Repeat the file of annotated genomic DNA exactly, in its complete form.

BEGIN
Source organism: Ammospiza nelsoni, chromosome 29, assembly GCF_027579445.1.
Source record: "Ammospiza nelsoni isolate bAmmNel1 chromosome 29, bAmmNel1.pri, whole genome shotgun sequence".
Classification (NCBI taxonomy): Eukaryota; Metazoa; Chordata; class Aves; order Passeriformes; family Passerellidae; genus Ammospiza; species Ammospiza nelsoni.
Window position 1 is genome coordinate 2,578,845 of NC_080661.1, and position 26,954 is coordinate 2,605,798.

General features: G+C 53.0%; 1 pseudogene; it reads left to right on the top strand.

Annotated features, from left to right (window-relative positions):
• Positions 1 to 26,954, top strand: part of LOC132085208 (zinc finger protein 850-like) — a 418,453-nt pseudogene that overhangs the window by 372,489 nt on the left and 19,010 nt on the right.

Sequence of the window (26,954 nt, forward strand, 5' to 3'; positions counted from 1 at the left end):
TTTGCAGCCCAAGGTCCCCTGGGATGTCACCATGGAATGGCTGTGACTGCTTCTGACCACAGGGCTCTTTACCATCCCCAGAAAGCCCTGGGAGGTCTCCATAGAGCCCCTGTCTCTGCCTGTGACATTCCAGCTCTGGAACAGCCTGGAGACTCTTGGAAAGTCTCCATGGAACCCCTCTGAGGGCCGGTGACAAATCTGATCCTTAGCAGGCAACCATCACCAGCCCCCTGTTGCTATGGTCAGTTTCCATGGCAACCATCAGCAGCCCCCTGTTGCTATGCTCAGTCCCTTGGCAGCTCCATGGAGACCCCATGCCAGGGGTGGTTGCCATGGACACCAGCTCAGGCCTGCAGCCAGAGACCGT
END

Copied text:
Source organism: Ammospiza nelsoni, chromosome 29, assembly GCF_027579445.1.
Source record: "Ammospiza nelsoni isolate bAmmNel1 chromosome 29, bAmmNel1.pri, whole genome shotgun sequence".
Classification (NCBI taxonomy): Eukaryota; Metazoa; Chordata; class Aves; order Passeriformes; family Passerellidae; genus Ammospiza; species Ammospiza nelsoni.
Window position 1 is genome coordinate 2,578,845 of NC_080661.1, and position 26,954 is coordinate 2,605,798.

General features: G+C 53.0%; 1 pseudogene; it reads left to right on the top strand.

Annotated features, from left to right (window-relative positions):
• Positions 1 to 26,954, top strand: part of LOC132085208 (zinc finger protein 850-like) — a 418,453-nt pseudogene that overhangs the window by 372,489 nt on the left and 19,010 nt on the right.

Sequence of the window (26,954 nt, forward strand, 5' to 3'; positions counted from 1 at the left end):
TTTGCAGCCCAAGGTCCCCTGGGATGTCACCATGGAATGGCTGTGACTGCTTCTGACCACAGGGCTCTTTACCATCCCCAGAAAGCCCTGGGAGGTCTCCATAGAGCCCCTGTCTCTGCCTGTGACATTCCAGCTCTGGAACAGCCTGGAGACTCTTGGAAAGTCTCCATGGAACCCCTCTGAGGGCCGGTGACAAATCTGATCCTTAGCAGGCAACCATCACCAGCCCCCTGTTGCTATGGTCAGTTTCCATGGCAACCATCAGCAGCCCCCTGTTGCTATGCTCAGTCCCTTGGCAGCTCCATGGAGACCCCATGCCAGGGGTGGTTGCCATGGACACCAGCTCAGGCCTGCAGCCAGAGACCGT